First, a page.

There are any number of things I could choose to write about here. The Lakers not showing up to another game in Houston. Phil Jackson’s curious coaching gaffes throughout the series. Derek Fisher’s disappearing act. Pau Gasol’s slow transformation into a marshmallow. That really tall guy wearing #17 and pretending to be Andrew Bynum.
The media has blamed Phil Jackson. They’ve pinned it on Kobe Bryant. They’ve pointed in the direction of the role players. Some fans have blamed the meager refereeing; others have cried conspiracy theory by the NBA; most have said the Lakers have no heart. The deplorable struggles of the Lakers have been dissected, re-examined and dissected again on radio broadcasts, TV shows, podcasts, newspapers and blogs from Los Angeles to Tatooine (Yes, that Star Wars reference just happened).
In the end, it’s nothing more than talk, and that’s exactly what the Lakers have been so far in these playoffs. While they like to say all the right things at the right time to the right people, what if they actually told the truth? Well, it might sound a little bit like this:
Reporter: Derek, explain what you’re trying to do to contain Aaron Brooks?
Derek: Look, my legs are dead. In case you haven’t noticed, I’m not 26 years old anymore. I’m really only on the floor because of what I have done over the years, not because of what I’m contributing now. And, can someone please tell me who Aaron Brooks is? In six games, I’ve only heard his name announced, I haven’t actually seen him.
Reporter: Pau, how is it that you’re struggling to score against two guys half your size?
Pau: I’m from Europe, what did you expect? I shoot jumpers and hook shots; I don’t bang with anyone that actually pushes me back. You can’t ask me to suddenly change my game; this is how I’ve always been. When it comes down to it, I’m going to flop or shoot a fade-away before I intentionally absorb some contact. You knew this when I came here. If you don’t like it, I’m sure you can swing a deal to get Kwame Brown back.
Reporter: Kobe, how do you explain your low shooting percentages from the floor in this series?
Kobe: Have you seen my teammates shoot the ball? Derek hasn’t hit a shot since March. Pau & Drew kick the ball back out to me with less than five seconds on the shot clock at-least a dozen times per game. Sasha’s last good game was around the same time he got a haircut. If my guys would make a few open shots, I wouldn’t have thirteen defenders hanging on me when I drive. Give me a damn break.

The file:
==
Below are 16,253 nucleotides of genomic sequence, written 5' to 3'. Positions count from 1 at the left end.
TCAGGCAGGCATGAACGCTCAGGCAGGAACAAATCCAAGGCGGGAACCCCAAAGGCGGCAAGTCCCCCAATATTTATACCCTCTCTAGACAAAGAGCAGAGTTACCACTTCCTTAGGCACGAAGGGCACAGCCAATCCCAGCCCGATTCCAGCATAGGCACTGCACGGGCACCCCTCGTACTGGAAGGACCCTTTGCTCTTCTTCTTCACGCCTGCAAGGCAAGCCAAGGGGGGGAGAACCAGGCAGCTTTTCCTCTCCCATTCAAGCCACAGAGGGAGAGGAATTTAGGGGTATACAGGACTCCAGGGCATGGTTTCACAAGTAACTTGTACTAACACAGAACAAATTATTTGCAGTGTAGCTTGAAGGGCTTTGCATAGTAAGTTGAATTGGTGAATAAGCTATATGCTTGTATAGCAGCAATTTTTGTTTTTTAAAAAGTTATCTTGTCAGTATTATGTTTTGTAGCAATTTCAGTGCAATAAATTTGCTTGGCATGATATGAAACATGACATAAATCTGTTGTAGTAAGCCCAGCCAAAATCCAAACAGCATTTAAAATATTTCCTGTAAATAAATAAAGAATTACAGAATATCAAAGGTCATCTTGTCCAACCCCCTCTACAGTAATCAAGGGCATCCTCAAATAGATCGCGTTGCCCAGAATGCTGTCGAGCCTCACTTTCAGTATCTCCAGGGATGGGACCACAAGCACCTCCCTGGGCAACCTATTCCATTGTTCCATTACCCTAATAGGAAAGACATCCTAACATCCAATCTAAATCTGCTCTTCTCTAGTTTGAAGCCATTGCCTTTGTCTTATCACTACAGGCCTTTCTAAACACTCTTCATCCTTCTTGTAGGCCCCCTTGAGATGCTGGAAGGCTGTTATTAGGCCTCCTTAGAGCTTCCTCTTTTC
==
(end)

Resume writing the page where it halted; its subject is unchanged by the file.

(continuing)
Reporter: Phil, what have you done to help motivate your team to play hard?
Phil: I occasionally wear one of my nine championship rings. What else do you want from me? I’m not William Wallace.
Reporter: Drew, can you explain your struggles during the post-season? …
Reporter: … Hey, has anyone seen Andrew Bynum lately?
I’ve decided to call this the Rocky series. It’s the classic match-up between the “heavily favored, overly confident, sometimes unlikeable” Apollo Creed and the “way undersized, completely inexperienced, really likable” Rocky Balboa. The only real difference is that, unlike the current Lakers, Apollo was the reigning champion, so it made a little bit of sense for him to be as egotistical as he was. Hell, at least he went out and proved he was the best. Explain to me again why the Lakers have this unwavering sense of confidence that is totally unrelated to what they’ve done thus far in the playoffs?
Sunday isn’t just a big game, it’s a colossal game. The acquisition of Pau Gasol, the emergence of Kobe Bryant’s leadership, the brilliance of Phil Jackson’s coaching… Game 7 on Sunday at Staples Center will write a paragraph in history about all of those things. It will be the difference between struggle and failure; between a bump in the road on the path to success, or the very end of the road all together. It will provide us with an opportunity to learn our lesson at an affordable price, or to learn it at the cost of bankruptcy. Most importantly, it will mark the beginning of a clean slate, or an off season of questions and disappointment.
They say adversity exhibits to the world what lives on the inside of a person. For the Los Angeles Lakers, we have seen the flickering lights of greatness that simmers somewhere inside of them.
Will it show up on Sunday? I’d put my money on it.
And, if it doesn’t, then what we really saw wasn’t greatness at all.
Jason Riley is a columnist for the Lakers Nation. In addition to this column, he writes on an array of topics that you can check out by visiting J-Ri.com. You can email him by clicking here, look him up on Facebook, or follow him on Twitter for live, in-game coverage and analysis.